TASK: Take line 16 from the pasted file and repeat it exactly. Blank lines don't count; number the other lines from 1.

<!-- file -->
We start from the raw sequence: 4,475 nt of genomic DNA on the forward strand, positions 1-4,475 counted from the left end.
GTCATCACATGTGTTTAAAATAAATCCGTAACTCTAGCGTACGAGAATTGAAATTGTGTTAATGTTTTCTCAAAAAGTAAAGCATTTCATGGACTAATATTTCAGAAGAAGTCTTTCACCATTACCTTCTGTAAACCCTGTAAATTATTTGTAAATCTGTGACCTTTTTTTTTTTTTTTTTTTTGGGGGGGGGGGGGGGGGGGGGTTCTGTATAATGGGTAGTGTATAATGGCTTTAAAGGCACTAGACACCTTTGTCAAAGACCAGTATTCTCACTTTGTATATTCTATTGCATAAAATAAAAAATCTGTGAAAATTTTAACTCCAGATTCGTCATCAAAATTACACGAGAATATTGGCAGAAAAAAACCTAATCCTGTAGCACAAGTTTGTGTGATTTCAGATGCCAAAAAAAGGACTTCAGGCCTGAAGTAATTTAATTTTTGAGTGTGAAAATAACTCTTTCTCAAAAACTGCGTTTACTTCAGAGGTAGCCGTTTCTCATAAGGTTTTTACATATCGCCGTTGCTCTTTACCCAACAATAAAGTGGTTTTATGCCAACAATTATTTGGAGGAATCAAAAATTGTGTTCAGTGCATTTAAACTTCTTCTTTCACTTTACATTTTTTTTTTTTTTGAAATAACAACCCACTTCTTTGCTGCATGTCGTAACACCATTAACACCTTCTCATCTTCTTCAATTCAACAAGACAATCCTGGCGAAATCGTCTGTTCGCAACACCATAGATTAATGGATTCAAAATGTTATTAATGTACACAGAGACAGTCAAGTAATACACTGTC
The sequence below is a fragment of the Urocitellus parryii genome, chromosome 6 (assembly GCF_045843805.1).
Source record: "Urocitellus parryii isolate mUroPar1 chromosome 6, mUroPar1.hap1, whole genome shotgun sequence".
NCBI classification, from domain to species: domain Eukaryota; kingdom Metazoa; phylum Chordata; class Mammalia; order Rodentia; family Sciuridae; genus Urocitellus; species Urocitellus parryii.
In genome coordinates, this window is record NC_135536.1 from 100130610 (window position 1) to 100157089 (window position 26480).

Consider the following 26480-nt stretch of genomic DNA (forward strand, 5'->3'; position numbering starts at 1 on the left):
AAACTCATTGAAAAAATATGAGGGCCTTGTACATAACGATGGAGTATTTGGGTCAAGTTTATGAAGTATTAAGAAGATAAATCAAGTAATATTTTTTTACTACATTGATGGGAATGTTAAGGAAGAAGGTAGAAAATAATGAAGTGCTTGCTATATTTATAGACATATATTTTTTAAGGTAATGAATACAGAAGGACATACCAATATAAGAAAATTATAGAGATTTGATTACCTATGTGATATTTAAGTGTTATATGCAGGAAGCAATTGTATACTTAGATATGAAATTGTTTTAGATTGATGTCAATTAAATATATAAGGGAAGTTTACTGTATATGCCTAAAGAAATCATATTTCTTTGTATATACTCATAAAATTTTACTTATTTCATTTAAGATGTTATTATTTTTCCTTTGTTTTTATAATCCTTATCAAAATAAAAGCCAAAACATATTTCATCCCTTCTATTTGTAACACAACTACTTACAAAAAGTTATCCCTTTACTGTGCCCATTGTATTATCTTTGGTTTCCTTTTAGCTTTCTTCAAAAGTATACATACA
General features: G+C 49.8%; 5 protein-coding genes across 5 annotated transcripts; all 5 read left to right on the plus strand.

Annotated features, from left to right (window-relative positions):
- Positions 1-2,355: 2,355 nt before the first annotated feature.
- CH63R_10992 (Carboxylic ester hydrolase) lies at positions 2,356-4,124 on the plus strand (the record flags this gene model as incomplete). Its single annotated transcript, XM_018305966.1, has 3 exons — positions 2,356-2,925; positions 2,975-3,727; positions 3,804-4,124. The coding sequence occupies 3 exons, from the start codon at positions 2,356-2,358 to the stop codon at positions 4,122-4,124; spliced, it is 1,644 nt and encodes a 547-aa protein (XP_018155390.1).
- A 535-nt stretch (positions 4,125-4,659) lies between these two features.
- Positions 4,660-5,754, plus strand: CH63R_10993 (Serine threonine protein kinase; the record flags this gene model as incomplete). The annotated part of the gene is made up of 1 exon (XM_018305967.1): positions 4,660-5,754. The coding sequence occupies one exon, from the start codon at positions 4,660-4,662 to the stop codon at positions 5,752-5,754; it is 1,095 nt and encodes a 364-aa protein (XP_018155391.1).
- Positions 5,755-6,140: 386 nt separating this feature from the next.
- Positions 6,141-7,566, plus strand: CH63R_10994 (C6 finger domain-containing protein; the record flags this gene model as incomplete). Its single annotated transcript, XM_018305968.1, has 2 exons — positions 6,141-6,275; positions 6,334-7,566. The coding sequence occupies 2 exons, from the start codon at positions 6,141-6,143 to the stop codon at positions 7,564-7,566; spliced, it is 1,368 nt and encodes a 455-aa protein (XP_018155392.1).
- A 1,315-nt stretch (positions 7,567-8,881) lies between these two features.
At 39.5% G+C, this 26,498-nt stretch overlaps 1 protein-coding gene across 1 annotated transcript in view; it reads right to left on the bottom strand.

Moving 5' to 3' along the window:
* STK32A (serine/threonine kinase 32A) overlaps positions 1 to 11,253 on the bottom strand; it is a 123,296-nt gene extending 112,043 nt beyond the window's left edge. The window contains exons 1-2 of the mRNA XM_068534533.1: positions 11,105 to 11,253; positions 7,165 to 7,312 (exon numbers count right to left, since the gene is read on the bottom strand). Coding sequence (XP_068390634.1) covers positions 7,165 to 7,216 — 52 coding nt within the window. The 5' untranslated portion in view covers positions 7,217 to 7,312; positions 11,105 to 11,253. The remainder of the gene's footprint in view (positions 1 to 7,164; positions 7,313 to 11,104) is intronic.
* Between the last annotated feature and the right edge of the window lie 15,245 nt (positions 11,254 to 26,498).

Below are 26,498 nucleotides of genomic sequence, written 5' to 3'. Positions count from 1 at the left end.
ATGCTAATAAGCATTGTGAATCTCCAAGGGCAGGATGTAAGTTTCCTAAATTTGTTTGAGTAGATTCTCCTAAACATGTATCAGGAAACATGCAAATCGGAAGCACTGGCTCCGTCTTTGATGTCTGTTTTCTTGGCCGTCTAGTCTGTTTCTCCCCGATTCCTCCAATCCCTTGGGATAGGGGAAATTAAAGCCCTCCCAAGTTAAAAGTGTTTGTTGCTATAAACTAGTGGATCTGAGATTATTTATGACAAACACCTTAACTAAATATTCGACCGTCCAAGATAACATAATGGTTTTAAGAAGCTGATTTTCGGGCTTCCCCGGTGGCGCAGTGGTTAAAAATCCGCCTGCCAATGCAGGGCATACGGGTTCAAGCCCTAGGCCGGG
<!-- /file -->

- Positions 6,141-7,566, plus strand: CH63R_10994 (C6 finger domain-containing protein; the record flags this gene model as incomplete). Its single annotated transcript, XM_018305968.1, has 2 exons — positions 6,141-6,275; positions 6,334-7,566. The coding sequence occupies 2 exons, from the start codon at positions 6,141-6,143 to the stop codon at positions 7,564-7,566; spliced, it is 1,368 nt and encodes a 455-aa protein (XP_018155392.1).